Science & technology
Microsoft stops probing Hotmail to 'plug leaks'
Publish Date: Mar 31, 2014
Microsoft stops probing Hotmail to 'plug leaks'
Microsofts Hotmail
  • mail
  • img
newvision

SAN FRANCISCO,  - Microsoft on Friday scrapped a policy which allowed it to peek at Hotmail messages to plug leaks or investigate intellectual property theft.

The change came after news broke last week that the US technology titan peered into the account of a French blogger who had gotten hold of inside information about Windows software in 2012.

While the tactic seemed unsavory, it was deemed legal because Microsoft terms of service grant permission for the company to access or disclose information about a user to protect its "rights or property."

"Effective immediately, if we receive information indicating that someone is using our services to traffic in stolen intellectual or physical property from Microsoft, we will not inspect a customer's private content ourselves," Microsoft general counsel Brad Smith said in a blog post.

"Instead, we will refer the matter to law enforcement if further action is required."

Microsoft will be changing its terms of service in the coming months to be in line with the policy change, according to Smith.

He described the leak probe as an investigation into someone "trafficking in stolen Microsoft source code."

The criticism heaped on Microsoft came at a time when online privacy concerns are a sensitive issue given revelations by US intelligence service contractor Edward Snowden of widespread government snooping on Internet communications.

"In part we have thought more about this in the context of other privacy issues that have been so topical during the past year, " Smith said.

"We've entered a 'post-Snowden era' in which people rightly focus on the ways others use their personal information."

Microsoft is among the Internet giants calling on the US government to be more transparent about information it seeks from technology firms.

"While the search was clearly within our legal rights, it seems apparent that we should apply a similar principle and rely on formal legal processes for our own investigations involving people who we suspect are stealing from us," Smith said.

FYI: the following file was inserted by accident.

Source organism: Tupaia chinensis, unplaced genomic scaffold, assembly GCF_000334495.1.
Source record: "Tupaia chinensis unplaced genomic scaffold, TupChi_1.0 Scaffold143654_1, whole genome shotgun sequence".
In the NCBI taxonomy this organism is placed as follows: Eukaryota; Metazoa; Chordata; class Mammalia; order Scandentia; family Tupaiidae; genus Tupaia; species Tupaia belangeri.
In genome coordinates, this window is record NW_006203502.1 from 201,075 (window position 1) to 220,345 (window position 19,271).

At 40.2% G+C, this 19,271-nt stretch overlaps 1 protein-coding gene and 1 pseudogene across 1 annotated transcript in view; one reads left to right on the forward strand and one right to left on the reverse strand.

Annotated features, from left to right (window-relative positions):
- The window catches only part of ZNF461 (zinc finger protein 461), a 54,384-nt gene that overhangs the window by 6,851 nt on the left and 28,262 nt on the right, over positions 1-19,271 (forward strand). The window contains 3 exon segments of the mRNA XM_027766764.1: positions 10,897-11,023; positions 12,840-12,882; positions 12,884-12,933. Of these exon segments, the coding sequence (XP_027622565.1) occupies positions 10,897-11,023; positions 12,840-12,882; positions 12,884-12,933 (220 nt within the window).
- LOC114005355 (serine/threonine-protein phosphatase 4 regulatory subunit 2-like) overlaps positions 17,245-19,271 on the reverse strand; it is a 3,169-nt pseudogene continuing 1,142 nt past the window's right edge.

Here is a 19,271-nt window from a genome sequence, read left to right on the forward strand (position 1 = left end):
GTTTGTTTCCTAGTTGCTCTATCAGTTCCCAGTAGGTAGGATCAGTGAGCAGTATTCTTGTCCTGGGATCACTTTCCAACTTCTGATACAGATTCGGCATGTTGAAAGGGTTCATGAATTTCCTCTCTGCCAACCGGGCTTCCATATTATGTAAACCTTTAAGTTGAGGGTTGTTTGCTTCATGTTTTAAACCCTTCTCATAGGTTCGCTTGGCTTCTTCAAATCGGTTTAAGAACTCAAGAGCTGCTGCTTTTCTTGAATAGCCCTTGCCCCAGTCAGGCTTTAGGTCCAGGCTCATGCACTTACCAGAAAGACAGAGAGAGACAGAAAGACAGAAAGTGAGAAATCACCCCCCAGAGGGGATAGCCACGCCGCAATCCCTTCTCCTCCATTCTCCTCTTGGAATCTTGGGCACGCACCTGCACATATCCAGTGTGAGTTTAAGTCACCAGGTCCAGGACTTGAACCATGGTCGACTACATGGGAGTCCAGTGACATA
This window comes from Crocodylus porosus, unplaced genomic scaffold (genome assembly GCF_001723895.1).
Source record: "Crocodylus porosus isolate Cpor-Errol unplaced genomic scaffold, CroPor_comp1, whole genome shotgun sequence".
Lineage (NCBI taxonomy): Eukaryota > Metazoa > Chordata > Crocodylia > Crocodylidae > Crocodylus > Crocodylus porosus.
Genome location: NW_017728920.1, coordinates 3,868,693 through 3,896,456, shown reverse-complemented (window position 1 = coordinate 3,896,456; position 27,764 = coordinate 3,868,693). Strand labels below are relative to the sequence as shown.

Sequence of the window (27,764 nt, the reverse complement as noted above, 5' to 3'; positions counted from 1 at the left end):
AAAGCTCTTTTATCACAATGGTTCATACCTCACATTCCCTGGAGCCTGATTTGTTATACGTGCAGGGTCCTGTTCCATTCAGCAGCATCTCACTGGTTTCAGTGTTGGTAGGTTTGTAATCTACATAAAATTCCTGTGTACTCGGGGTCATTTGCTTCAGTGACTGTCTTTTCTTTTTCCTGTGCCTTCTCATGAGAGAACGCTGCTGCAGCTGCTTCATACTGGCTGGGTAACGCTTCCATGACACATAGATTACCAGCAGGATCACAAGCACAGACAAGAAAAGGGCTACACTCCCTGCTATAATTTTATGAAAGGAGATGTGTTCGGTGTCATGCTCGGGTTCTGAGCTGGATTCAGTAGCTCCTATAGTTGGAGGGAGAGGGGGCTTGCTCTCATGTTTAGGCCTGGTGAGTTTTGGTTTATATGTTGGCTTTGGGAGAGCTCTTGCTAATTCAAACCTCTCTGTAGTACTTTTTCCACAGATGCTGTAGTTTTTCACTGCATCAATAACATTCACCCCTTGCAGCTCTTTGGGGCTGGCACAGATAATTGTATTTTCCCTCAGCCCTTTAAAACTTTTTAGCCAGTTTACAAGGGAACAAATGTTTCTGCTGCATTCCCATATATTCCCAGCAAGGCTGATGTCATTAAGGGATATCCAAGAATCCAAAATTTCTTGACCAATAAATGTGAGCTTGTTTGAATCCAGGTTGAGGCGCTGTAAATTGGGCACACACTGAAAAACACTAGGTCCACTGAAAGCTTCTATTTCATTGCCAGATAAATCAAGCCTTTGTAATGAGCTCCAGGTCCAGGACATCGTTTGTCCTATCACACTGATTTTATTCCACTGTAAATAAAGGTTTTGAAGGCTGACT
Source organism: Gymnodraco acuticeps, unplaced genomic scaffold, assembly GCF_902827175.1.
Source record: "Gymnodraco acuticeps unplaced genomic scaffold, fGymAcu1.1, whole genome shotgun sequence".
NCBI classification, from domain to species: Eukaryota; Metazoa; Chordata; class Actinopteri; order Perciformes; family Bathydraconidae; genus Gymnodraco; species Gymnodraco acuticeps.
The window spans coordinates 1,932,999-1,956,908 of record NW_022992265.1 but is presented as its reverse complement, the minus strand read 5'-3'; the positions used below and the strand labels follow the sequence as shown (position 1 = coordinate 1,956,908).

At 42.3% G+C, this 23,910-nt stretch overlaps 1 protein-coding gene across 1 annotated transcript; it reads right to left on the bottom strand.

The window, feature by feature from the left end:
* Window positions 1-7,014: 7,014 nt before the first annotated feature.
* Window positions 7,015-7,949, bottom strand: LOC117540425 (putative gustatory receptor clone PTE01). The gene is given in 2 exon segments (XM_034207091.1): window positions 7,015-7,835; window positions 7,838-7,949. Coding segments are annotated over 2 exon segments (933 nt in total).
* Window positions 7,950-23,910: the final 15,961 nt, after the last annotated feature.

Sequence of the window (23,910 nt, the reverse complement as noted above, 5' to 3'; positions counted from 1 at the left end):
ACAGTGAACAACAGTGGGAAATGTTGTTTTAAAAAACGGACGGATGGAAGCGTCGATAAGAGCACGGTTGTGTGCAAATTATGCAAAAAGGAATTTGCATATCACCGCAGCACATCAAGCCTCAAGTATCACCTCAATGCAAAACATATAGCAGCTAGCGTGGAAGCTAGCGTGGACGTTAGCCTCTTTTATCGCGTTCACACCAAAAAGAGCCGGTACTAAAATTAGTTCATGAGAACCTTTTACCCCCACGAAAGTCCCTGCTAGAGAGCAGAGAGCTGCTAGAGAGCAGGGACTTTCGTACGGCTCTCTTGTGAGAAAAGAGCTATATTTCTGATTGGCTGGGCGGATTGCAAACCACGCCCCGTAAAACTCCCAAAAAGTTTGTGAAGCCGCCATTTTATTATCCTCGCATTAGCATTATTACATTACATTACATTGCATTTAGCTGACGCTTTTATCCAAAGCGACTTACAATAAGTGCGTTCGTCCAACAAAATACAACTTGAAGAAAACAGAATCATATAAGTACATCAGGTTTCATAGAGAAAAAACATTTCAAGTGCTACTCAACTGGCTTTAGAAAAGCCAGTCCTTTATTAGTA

Snowden, wanted on espionage charges in the United States, has been given asylum in Russia.

AFP

The statements, comments, or opinions expressed through the use of New Vision Online are those of their respective authors, who are solely responsible for them, and do not necessarily represent the views held by the staff and management of New Vision Online.

New Vision Online reserves the right to moderate, publish or delete a post without warning or consultation with the author.Find out why we moderate comments. For any questions please contact digital@newvision.co.ug

  • mail
  • img
blog comments powered by Disqus
Also In This Section
Nintendo logs $132 million first-half net profit
Japanese videogame giant Nintendo said Wednesday its first-half net profit soared to $132 million as a sharply weaker yen boosted its bottom line and offset slowing sales....
Mobile app helps track Ebola epidemic
A new mobile telephone based mapping service has been created in a bid to track Ebola and better help communities hit by the virus in west Africa, developers said Monday....
Scientists revive giant virus from 30,000-year-old Siberian permafrost
French and Russian researchers have revived a 30,000-year-old living virus from deep below the frozen Siberian tundra...
Orbital rocket explodes after launch
An unmanned rocket explodes in a giant fireball and plummets back to Earth just seconds after launch....
Facebook shares dive as social network eyes future
Facebook Tuesday reported its quarterly profit nearly doubled but saw its stock pounded after outlining a plan to invest heavily in the future instead of revelling in short-term riches....
IBM offers analytics platform for Ebola fight
IBM announced Monday it would offer its analytics platform and other technology for use in African countries affected by the Ebola outbreak....
Should the absence of bride price prevent couples from wedding?
Yes
No
Can't Say
follow us
subscribe to our news letter